A new study in the Journal of the American Medical Association finds a test that detects specific proteins in the blood of people who've suffered from heart disease but are now stable, is a good predictor of their risk that their heart disease will worsen.
The study was designed to find whether a hormone the body produces when cardiac tissue is abnormally stretched is a sign that patients who are stable, but have existing heart disease, might suffer further heart damage in the future, CBS News medical correspondent Dr. Emily Senay reported. "Treatment decisions often depend on how much risk of recurrence the patient might face. And the researchers wanted to know whether measurements of these proteins were any more predictive of new disease — and potentially of death — than other diagnostic tools like echocardiograms," Senay said.
The study, which involved nearly a thousand patients with high levels of these protein products were about eight times as likely to suffer heart episodes as those with low levels.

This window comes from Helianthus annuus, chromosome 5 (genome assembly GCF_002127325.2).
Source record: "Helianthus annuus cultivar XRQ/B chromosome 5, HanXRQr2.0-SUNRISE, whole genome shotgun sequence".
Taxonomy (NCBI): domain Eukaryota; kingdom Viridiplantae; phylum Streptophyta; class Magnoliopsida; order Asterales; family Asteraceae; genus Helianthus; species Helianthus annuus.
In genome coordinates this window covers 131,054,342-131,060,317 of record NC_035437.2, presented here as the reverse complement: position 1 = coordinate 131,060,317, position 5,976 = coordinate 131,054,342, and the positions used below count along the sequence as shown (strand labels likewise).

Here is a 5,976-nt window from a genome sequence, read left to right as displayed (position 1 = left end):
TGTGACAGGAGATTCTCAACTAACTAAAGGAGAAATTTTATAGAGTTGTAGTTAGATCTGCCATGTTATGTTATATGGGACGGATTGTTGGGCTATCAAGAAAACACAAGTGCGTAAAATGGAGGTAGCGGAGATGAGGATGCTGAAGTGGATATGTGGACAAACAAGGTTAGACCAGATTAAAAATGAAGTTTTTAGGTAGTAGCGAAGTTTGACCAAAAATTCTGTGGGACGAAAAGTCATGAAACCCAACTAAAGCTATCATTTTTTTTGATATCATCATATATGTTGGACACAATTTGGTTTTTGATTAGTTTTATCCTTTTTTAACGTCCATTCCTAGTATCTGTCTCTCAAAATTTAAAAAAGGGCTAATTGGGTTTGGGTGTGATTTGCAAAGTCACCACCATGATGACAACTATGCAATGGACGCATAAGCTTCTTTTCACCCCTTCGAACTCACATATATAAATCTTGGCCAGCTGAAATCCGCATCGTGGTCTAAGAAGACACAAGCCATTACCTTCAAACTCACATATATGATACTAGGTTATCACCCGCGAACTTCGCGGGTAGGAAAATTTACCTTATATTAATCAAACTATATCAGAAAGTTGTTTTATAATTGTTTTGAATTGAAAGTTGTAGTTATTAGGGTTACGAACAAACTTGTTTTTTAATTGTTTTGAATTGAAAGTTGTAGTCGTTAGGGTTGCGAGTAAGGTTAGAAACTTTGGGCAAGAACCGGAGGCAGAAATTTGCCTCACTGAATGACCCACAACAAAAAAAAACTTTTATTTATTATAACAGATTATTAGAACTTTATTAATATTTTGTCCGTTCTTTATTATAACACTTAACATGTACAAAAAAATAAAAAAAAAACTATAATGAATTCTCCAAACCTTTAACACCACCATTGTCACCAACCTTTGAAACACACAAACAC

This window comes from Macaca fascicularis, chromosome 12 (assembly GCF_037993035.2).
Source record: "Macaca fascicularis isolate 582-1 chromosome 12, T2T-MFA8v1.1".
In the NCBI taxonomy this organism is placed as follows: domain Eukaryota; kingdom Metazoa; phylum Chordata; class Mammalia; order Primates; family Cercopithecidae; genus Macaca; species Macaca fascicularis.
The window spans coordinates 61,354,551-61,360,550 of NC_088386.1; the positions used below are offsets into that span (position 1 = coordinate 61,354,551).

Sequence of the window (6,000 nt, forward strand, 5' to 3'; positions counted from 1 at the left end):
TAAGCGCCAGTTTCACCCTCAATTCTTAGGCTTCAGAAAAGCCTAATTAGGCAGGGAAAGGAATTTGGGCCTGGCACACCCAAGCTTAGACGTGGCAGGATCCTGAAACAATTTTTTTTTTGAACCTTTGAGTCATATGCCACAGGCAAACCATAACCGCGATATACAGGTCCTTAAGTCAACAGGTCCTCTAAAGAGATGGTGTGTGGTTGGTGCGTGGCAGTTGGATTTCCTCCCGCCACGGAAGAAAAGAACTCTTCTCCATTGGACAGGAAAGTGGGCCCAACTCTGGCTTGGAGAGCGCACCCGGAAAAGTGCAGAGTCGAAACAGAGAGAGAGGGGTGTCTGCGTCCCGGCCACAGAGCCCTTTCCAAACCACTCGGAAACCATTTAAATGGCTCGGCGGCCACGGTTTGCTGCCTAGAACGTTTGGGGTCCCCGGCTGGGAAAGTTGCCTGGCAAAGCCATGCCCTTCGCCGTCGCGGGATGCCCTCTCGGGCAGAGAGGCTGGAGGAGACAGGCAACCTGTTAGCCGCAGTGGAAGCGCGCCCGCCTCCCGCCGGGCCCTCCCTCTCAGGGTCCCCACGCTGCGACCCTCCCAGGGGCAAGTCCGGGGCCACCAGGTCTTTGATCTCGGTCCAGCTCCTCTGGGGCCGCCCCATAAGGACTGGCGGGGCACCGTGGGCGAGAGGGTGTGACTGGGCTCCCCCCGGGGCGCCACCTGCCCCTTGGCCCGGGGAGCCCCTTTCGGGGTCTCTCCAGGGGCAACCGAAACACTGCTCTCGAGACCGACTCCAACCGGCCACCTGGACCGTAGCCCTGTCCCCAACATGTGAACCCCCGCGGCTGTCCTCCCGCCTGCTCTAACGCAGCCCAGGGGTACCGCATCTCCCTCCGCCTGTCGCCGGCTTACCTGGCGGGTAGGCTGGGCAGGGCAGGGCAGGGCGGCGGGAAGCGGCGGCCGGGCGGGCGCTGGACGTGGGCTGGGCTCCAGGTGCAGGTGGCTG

"The test correctly predicted elevated risk of further disease, even in cases where other screening methods did not predict that added risk. That's important, because it's pointless and very expensive for doctors to order and patients to endure multiple tests that all end up telling them the same thing. The fact that this blood test showed a unique ability to identify risk appears to make it a good tool for doctors to determine what treatments the patients actually need," Senay said.
The blood test is available now, Senay said, though many labs are not yet equipped to do it. Labs need special equipment to run the test and not all have made that investment yet. "But for a price — which could exceed $100 if you're uninsured — the test is available," Senay said.